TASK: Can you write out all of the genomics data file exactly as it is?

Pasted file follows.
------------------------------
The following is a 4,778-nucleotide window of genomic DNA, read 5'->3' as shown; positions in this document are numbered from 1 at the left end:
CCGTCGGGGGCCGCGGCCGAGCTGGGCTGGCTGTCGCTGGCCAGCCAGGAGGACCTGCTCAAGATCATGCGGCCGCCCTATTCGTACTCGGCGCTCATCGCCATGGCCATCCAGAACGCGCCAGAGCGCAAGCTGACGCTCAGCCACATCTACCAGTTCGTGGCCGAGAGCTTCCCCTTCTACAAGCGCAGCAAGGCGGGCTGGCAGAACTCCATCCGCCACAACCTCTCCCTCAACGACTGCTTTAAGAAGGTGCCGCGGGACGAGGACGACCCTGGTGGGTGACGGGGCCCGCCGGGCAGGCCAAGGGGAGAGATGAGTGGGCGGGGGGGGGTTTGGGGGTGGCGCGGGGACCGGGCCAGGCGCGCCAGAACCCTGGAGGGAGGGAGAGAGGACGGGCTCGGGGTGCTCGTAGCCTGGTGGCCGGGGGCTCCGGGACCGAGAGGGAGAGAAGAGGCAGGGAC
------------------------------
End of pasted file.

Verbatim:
The following is a 4,778-nucleotide window of genomic DNA, read 5'->3' as shown; positions in this document are numbered from 1 at the left end:
CCGTCGGGGGCCGCGGCCGAGCTGGGCTGGCTGTCGCTGGCCAGCCAGGAGGACCTGCTCAAGATCATGCGGCCGCCCTATTCGTACTCGGCGCTCATCGCCATGGCCATCCAGAACGCGCCAGAGCGCAAGCTGACGCTCAGCCACATCTACCAGTTCGTGGCCGAGAGCTTCCCCTTCTACAAGCGCAGCAAGGCGGGCTGGCAGAACTCCATCCGCCACAACCTCTCCCTCAACGACTGCTTTAAGAAGGTGCCGCGGGACGAGGACGACCCTGGTGGGTGACGGGGCCCGCCGGGCAGGCCAAGGGGAGAGATGAGTGGGCGGGGGGGGGTTTGGGGGTGGCGCGGGGACCGGGCCAGGCGCGCCAGAACCCTGGAGGGAGGGAGAGAGGACGGGCTCGGGGTGCTCGTAGCCTGGTGGCCGGGGGCTCCGGGACCGAGAGGGAGAGAAGAGGCAGGGAC